With the enormous increase in the taxation of dividends, high net worth investors may be tempted to abandon dividend-paying stocks entirely. This is not necessary. Corporations will reduce their dividend payments. And wealthy investors can use strategies to alleviate some of the effect of these tax increases. Here is the tax problem and its solution.
Stocks that pay significant dividends are a subset of value stocks. Some companies pay earnings to shareholders in the form of dividends. Other companies retain their earnings in an effort to put that capital to work expanding the company’s value. Apart from differences in taxation, these two options should be equivalent to the shareholder.
Imagine buying shares in a company whose stock is trading at $10 a share with earnings of $1 per share. The company has a price-to-earnings (P/E) ratio of 10. If the company paid all its earnings in dividends, it would take you 10 years to get paid back in earnings. After a decade you would have both your money back and also still own the stock. And if you used your dividend to purchase additional shares, you would own 2.594 times as many shares thanks to compounding dividends.
Now imagine that same company decides to retain its earnings and use them to grow the company’s physical locations by reinvesting the 10% each year. In that same decade the stock price would rise to $25.94. Whether a company chooses to pay a dividend or retain earnings doesn’t make a difference economically. This is true so long as they are taxed the same.
This year qualified dividends or capital gains are both treated favorably in the tax code. But starting in 2013, qualified dividends will no longer exist. They will not be eligible for a lower tax rate. They will all be taxed at ordinary income tax rates, which can be as high as 44.6%. The top federal tax rate rises from 35% to 39.6%. A 3.8% Obamacare tax and 1.2% more in deduction phaseouts bring the total to 44.6%.
California’s latest ballot measure raised its top state tax rate from 9.3% to 12.3%. This puts the marginal personal tax on dividends at 56.9% after corporations have already paid their own 39.6% rate. Doubly taxing dividends means a high-income shareholder might only receive $26.03 per $100 of corporate income. Next year in California the effective top marginal tax rate on corporate dividends rises to 74%.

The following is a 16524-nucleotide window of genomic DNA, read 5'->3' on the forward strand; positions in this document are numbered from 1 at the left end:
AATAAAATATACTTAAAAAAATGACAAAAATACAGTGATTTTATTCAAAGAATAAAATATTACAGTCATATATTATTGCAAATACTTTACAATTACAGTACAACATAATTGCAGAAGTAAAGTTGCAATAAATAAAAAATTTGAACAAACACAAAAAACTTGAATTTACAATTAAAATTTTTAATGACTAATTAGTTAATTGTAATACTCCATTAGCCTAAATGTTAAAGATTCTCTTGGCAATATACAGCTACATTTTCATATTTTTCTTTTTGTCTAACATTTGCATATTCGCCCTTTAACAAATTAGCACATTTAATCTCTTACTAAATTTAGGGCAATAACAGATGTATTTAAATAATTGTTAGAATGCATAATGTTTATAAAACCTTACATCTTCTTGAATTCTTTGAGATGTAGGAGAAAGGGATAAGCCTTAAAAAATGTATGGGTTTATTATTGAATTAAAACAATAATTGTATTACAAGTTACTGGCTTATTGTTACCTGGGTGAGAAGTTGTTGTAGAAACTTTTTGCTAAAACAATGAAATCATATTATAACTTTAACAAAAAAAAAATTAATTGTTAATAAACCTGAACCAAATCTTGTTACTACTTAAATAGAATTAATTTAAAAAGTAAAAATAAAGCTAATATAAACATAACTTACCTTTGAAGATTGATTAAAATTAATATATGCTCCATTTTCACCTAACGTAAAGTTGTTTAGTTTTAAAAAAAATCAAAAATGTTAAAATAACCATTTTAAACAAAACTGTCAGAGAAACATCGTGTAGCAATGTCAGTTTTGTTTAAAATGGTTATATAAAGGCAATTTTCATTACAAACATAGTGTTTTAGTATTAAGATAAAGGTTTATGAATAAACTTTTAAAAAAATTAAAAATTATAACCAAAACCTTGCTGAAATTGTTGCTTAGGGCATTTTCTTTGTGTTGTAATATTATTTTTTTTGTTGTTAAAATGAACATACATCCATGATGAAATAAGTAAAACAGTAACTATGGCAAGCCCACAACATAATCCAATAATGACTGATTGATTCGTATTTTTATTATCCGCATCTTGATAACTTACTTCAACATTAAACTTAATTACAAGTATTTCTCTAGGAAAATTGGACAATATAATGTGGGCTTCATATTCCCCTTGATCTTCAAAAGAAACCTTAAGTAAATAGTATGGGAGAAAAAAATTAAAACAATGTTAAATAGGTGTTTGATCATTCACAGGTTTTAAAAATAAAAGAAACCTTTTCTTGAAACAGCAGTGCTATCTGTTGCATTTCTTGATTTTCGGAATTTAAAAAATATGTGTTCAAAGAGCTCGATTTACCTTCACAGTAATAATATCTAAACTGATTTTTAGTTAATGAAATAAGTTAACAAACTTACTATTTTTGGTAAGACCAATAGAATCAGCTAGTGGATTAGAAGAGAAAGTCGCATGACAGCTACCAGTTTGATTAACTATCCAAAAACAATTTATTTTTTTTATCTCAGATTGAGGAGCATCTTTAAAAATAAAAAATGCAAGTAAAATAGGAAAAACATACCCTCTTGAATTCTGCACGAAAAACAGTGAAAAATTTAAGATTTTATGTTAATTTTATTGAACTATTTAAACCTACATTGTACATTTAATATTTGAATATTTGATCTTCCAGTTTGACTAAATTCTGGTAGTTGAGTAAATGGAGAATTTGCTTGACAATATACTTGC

Perhaps you think the rich can’t be taxed enough. But such bigotry is economically destructive. It is like limiting the number of basketball shots your most well-paid player is allowed to throw. When the team wins fewer games as a result, everyone’s salary is affected. High marginal tax rates will drive businesses out of the United States just as they are being driven out of California. This will hurt rather than help the country or the state pay for its profligate spending.
The 74% taken from the most productive entrepreneurs represents the missed opportunities of economic expansion, employment and investment. These costs cannot be expensed for new ventures. They must be paid for in after-tax dollars.
If I run one business and want to start another, the money I invest in the second business is not tax deductible in any way. If I want to expand an existing business by buying additional physical locations, this capital outlay cannot be expensed either. These outlays must be funded with after-tax dollars. And when expansion and employment are curtailed, it is the most vulnerable in society who suffer the most.
And when I analyze the return on investment (ROI) of a potential venture, my calculations have to include the after-tax result of what I might gain. For the most productive members of society, our progressive tax rate removes the incentive for investment. Whereas low-income people would have a great ROI but do not have the capital, high-income people are faced with a poor ROI because of their tax rate.
Dividends and capital gains produce equivalent gains, but their tax rates will now be very different. The top marginal tax rate for dividends is rising from 15% to 44.6%, but the top rate for capital gains is increasing from 15% to 25%. In 2013 this number is calculated by a 20% capital gains tax plus 3.8% for Obamacare and an additional 1.2% for deduction phaseouts.
Taxing capital gains at 25% while taxing dividends at 44.6% will result in fewer companies paying dividends. This will in turn have an effect on the dynamics of the market.
The double taxation of dividends and capital gains continues to reflect the populist bias of those who don’t understand basic economics. Until dollars are treated equally, it is best to be wary of the tax code and adjust accordingly.
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